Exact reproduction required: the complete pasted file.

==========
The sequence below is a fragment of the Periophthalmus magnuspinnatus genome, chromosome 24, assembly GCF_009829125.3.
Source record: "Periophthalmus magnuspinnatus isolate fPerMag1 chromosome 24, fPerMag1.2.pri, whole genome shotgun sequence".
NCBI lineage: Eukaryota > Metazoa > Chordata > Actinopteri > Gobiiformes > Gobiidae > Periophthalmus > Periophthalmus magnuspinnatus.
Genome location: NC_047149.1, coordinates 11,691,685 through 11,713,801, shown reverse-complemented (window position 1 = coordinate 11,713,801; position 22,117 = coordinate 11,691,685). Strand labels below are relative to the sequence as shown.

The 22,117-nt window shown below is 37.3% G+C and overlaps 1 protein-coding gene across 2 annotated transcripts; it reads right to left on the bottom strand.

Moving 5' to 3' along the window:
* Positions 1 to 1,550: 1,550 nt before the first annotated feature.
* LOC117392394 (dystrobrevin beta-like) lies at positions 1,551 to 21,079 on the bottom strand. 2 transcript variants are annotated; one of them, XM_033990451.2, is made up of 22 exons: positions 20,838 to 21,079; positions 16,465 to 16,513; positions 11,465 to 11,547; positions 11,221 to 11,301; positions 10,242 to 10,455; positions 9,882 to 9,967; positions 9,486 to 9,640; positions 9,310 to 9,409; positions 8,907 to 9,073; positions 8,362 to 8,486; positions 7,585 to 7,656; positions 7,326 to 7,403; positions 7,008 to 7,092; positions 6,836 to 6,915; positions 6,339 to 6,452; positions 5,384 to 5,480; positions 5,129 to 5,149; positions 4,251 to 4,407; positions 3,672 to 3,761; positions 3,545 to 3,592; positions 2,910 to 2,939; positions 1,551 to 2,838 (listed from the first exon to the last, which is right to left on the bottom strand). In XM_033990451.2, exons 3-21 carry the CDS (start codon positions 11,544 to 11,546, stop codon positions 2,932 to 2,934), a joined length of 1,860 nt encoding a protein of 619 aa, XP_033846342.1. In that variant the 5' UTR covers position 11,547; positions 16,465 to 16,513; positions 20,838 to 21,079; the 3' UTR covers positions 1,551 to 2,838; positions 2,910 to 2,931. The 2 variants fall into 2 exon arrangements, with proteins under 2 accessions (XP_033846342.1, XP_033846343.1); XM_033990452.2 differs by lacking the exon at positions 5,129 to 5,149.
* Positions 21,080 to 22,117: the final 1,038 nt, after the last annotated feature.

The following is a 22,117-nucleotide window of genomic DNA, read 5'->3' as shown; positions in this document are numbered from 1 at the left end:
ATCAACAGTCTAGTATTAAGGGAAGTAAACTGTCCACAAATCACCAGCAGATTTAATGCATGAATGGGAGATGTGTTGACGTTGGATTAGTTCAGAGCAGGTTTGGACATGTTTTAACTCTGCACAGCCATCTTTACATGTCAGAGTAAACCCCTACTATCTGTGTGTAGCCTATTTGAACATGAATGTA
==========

The sequence below is a fragment of the Periophthalmus magnuspinnatus genome, chromosome 24, assembly GCF_009829125.3.
Source record: "Periophthalmus magnuspinnatus isolate fPerMag1 chromosome 24, fPerMag1.2.pri, whole genome shotgun sequence".
NCBI lineage: Eukaryota > Metazoa > Chordata > Actinopteri > Gobiiformes > Gobiidae > Periophthalmus > Periophthalmus magnuspinnatus.
Genome location: NC_047149.1, coordinates 11,691,685 through 11,713,801, shown reverse-complemented (window position 1 = coordinate 11,713,801; position 22,117 = coordinate 11,691,685). Strand labels below are relative to the sequence as shown.

The 22,117-nt window shown below is 37.3% G+C and overlaps 1 protein-coding gene across 2 annotated transcripts; it reads right to left on the bottom strand.

Moving 5' to 3' along the window:
* Positions 1 to 1,550: 1,550 nt before the first annotated feature.
* LOC117392394 (dystrobrevin beta-like) lies at positions 1,551 to 21,079 on the bottom strand. 2 transcript variants are annotated; one of them, XM_033990451.2, is made up of 22 exons: positions 20,838 to 21,079; positions 16,465 to 16,513; positions 11,465 to 11,547; positions 11,221 to 11,301; positions 10,242 to 10,455; positions 9,882 to 9,967; positions 9,486 to 9,640; positions 9,310 to 9,409; positions 8,907 to 9,073; positions 8,362 to 8,486; positions 7,585 to 7,656; positions 7,326 to 7,403; positions 7,008 to 7,092; positions 6,836 to 6,915; positions 6,339 to 6,452; positions 5,384 to 5,480; positions 5,129 to 5,149; positions 4,251 to 4,407; positions 3,672 to 3,761; positions 3,545 to 3,592; positions 2,910 to 2,939; positions 1,551 to 2,838 (listed from the first exon to the last, which is right to left on the bottom strand). In XM_033990451.2, exons 3-21 carry the CDS (start codon positions 11,544 to 11,546, stop codon positions 2,932 to 2,934), a joined length of 1,860 nt encoding a protein of 619 aa, XP_033846342.1. In that variant the 5' UTR covers position 11,547; positions 16,465 to 16,513; positions 20,838 to 21,079; the 3' UTR covers positions 1,551 to 2,838; positions 2,910 to 2,931. The 2 variants fall into 2 exon arrangements, with proteins under 2 accessions (XP_033846342.1, XP_033846343.1); XM_033990452.2 differs by lacking the exon at positions 5,129 to 5,149.
* Positions 21,080 to 22,117: the final 1,038 nt, after the last annotated feature.

The following is a 22,117-nucleotide window of genomic DNA, read 5'->3' as shown; positions in this document are numbered from 1 at the left end:
ATCAACAGTCTAGTATTAAGGGAAGTAAACTGTCCACAAATCACCAGCAGATTTAATGCATGAATGGGAGATGTGTTGACGTTGGATTAGTTCAGAGCAGGTTTGGACATGTTTTAACTCTGCACAGCCATCTTTACATGTCAGAGTAAACCCCTACTATCTGTGTGTAGCCTATTTGAACATGAATGTA